(c)

section 132(3) (indecent act on child under 12):

(d)

section 133(1) (indecency with a girl under 12) (repealed):

(e)

section 134(3) (indecent act on young person under 16):

(f)

section 135 (indecent assault), if the victim is under 16:

(g)

section 137 (inducing sexual intercourse under pretence of marriage), if the victim is under 16 (repealed):

(h)

section 138(4) (exploitative indecent act on person with significant impairment), if the victim is under 16:

(i)

section 139(1) (indecent act between woman and girl) (repealed):

(j)

section 140(1) (indecency with boy under 12) (repealed):

(k)

section 140A(1) (indecency with boy between 12 and 16) (repealed):

(l)

section 141(1) (indecent assault on man or boy) (repealed):

(m)

section 144A(1)(a) or (b) (sexual conduct with child or young person outside New Zealand) in relation to an act specified in section 144A(2)(c) or (3)(c):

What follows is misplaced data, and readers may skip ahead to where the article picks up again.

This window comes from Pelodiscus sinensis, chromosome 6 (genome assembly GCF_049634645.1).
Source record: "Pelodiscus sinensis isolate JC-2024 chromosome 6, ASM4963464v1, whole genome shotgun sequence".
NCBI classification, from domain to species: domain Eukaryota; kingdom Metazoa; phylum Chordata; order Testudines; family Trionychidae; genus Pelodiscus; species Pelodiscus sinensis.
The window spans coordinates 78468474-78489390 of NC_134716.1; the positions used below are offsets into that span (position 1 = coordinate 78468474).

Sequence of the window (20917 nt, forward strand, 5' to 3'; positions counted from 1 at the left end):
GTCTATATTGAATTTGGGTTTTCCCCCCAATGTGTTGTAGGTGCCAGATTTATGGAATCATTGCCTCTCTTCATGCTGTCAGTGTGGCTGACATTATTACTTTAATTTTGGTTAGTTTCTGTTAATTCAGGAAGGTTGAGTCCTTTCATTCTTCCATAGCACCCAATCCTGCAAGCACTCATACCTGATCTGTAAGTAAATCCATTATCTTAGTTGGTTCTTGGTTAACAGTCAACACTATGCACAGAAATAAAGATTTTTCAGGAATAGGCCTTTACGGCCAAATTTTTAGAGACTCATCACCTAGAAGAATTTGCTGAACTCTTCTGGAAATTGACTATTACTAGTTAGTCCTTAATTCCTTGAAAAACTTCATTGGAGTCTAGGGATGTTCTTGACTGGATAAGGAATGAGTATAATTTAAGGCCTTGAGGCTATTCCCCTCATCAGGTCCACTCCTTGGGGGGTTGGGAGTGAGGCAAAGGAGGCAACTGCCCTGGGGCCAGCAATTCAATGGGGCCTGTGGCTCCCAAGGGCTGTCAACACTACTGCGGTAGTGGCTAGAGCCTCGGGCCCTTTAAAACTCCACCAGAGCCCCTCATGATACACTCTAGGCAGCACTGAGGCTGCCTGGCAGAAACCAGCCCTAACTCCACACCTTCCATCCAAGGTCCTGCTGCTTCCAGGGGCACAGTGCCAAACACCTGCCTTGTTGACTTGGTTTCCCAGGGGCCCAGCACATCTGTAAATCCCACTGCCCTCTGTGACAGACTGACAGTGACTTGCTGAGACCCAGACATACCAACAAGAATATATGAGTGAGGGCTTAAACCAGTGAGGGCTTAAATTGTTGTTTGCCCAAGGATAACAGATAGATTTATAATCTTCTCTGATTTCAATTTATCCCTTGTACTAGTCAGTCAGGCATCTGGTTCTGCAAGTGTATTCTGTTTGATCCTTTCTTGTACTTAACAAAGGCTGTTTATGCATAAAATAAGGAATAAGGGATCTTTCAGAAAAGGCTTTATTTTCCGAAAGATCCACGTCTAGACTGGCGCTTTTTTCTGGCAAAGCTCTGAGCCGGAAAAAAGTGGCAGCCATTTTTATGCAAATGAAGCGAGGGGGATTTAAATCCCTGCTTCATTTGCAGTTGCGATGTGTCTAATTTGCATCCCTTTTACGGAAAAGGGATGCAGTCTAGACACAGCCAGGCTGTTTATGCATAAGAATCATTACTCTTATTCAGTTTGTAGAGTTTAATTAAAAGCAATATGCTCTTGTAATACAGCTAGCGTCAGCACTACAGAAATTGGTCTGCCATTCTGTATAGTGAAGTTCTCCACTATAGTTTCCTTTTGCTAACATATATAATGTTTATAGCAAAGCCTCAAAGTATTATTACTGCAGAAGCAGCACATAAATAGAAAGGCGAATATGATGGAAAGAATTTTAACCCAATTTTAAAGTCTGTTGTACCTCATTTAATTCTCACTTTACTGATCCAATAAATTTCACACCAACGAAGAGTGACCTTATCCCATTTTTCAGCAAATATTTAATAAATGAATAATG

(n)

section 144AB(1) (party or accessory to sexual conduct with child or young person outside New Zealand) in relation to an offence specified in paragraph (m) of this clause.

3

Class 3 offence means an offence against any of the following provisions of the Crimes Act 1961:

(a)

section 128B(1) (sexual violation), if the victim is under 16:

(b)

section 129(1) (attempted sexual violation), if the victim is under 16:

(c)

section 129(2) (assault with intent to commit sexual violation), if the victim is under 16:

(d)

section 129A(1) (sexual connection with consent induced by threat), if the victim is under 16:

(e)

section 130(2) (incest), if the victim is under 16:

(f)

section 131(1) (sexual connection with dependent family member), if the victim is under 16: